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Most Popular in Synthesis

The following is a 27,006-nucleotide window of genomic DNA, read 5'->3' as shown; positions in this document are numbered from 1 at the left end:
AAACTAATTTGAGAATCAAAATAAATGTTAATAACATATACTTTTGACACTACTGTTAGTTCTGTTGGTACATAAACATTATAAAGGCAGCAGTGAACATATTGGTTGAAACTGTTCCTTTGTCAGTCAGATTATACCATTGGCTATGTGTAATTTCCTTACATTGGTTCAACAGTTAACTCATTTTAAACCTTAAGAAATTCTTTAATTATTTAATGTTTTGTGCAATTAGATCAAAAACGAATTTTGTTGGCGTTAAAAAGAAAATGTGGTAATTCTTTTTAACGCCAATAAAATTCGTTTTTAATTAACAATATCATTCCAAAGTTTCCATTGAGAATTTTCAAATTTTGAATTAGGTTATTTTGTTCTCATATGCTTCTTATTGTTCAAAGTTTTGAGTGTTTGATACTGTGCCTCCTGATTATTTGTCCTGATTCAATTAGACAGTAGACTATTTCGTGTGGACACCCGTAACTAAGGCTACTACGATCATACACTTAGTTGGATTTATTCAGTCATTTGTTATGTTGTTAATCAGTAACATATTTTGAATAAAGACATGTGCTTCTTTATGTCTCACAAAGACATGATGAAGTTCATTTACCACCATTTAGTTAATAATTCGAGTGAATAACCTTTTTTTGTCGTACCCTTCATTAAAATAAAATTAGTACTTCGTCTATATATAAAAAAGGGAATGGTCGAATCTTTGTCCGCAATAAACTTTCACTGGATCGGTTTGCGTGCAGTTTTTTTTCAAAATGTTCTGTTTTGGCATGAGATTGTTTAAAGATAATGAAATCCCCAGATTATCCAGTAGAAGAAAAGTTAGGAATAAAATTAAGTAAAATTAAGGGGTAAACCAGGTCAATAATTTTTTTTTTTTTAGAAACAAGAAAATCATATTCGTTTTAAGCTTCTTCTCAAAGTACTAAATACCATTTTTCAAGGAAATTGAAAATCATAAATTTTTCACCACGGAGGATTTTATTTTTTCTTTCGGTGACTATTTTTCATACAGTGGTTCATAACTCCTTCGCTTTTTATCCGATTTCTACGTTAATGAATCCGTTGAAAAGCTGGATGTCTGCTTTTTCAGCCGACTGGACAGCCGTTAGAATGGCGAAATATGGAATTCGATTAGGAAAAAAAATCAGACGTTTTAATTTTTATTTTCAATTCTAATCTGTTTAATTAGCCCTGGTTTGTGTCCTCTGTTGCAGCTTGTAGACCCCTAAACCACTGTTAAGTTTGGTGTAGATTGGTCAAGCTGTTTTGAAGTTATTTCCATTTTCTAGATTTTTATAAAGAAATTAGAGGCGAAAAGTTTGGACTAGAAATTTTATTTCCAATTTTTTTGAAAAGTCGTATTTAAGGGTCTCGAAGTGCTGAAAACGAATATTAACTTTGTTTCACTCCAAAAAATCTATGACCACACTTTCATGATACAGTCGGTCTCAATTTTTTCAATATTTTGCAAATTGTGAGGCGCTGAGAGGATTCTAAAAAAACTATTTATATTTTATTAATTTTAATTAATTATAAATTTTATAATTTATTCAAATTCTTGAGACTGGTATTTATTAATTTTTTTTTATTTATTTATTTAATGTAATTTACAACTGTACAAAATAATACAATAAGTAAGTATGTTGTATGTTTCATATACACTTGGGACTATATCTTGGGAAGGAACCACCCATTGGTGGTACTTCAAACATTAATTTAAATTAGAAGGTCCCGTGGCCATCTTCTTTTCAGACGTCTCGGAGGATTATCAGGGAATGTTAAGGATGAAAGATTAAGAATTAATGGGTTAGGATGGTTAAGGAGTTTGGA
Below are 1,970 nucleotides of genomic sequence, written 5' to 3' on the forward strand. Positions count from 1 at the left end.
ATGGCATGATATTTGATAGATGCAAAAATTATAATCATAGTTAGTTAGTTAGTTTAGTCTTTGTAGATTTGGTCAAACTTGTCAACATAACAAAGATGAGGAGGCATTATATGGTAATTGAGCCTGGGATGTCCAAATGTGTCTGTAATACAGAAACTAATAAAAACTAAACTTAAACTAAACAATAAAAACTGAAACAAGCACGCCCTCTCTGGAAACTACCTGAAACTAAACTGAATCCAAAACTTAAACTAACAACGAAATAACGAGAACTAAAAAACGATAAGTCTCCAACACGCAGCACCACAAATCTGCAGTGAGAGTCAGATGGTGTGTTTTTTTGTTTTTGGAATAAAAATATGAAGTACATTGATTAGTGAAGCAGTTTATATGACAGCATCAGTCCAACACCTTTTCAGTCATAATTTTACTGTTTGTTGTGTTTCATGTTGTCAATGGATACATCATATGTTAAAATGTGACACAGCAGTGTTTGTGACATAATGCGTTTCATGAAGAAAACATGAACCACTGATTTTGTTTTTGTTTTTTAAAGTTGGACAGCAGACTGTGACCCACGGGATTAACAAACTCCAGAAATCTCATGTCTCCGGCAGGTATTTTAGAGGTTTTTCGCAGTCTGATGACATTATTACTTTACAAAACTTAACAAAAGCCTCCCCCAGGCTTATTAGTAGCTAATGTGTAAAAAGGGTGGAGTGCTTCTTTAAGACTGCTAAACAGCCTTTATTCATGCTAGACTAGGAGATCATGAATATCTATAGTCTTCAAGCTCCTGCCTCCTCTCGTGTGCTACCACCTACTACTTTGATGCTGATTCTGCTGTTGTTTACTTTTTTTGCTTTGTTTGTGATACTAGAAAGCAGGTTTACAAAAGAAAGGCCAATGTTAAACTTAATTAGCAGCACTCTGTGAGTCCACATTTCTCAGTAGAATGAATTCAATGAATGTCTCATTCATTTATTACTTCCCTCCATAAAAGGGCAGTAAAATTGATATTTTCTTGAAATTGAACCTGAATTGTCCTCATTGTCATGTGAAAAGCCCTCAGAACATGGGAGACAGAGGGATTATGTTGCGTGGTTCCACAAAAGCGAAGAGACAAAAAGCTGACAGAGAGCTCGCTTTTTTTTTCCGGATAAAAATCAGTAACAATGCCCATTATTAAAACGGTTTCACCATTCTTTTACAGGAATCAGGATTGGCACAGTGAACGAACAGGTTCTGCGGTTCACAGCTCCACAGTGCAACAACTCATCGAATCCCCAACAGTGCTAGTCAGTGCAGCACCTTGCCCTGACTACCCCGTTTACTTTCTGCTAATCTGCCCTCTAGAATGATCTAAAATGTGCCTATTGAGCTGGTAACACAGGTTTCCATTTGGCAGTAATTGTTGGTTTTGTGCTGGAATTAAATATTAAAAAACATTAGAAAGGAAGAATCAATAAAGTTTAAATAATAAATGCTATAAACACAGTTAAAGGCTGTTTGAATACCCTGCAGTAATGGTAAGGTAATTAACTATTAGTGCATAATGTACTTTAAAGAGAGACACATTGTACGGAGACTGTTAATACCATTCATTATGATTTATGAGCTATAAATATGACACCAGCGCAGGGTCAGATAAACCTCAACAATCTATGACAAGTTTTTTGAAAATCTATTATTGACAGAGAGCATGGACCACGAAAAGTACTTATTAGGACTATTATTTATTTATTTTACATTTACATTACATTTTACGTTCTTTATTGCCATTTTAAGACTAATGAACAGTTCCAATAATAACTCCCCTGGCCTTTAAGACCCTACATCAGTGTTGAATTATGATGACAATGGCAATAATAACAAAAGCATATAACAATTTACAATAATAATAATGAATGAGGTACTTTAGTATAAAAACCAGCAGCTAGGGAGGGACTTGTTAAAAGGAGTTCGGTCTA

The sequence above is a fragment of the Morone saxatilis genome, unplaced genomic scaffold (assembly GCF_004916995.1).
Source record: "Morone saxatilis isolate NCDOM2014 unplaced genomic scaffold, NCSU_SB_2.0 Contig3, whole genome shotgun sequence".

The antibiotic erythromycin and other products of a ubiquitous family of enzymes known as polyketide synthases are produced in a fundamentally different way in fungi than they are in bacteria. A team led by Craig A. Townsend at Johns Hopkins University has now teased apart the individual functions of each active domain in a fungal polyketide synthase that produces the carcinogen aflatoxin B1 (shown). Such an accomplishment gives scientists a broad framework with which to understand how fungal enzymes operate (Science 2008, 320, 243). In bacteria, each catalytic domain in polyketide synthases performs a single synthetic operation that leads progressively toward the end product. Fungal polyketide synthases, on the other hand, reuse certain domains in iterations of catalytic cycles. The group "deconstructed"—dissected and reconstituted—the enzyme into seven catalytic domains and examined the functions of each using mass spectrometry to monitor the steps along the reaction pathway.
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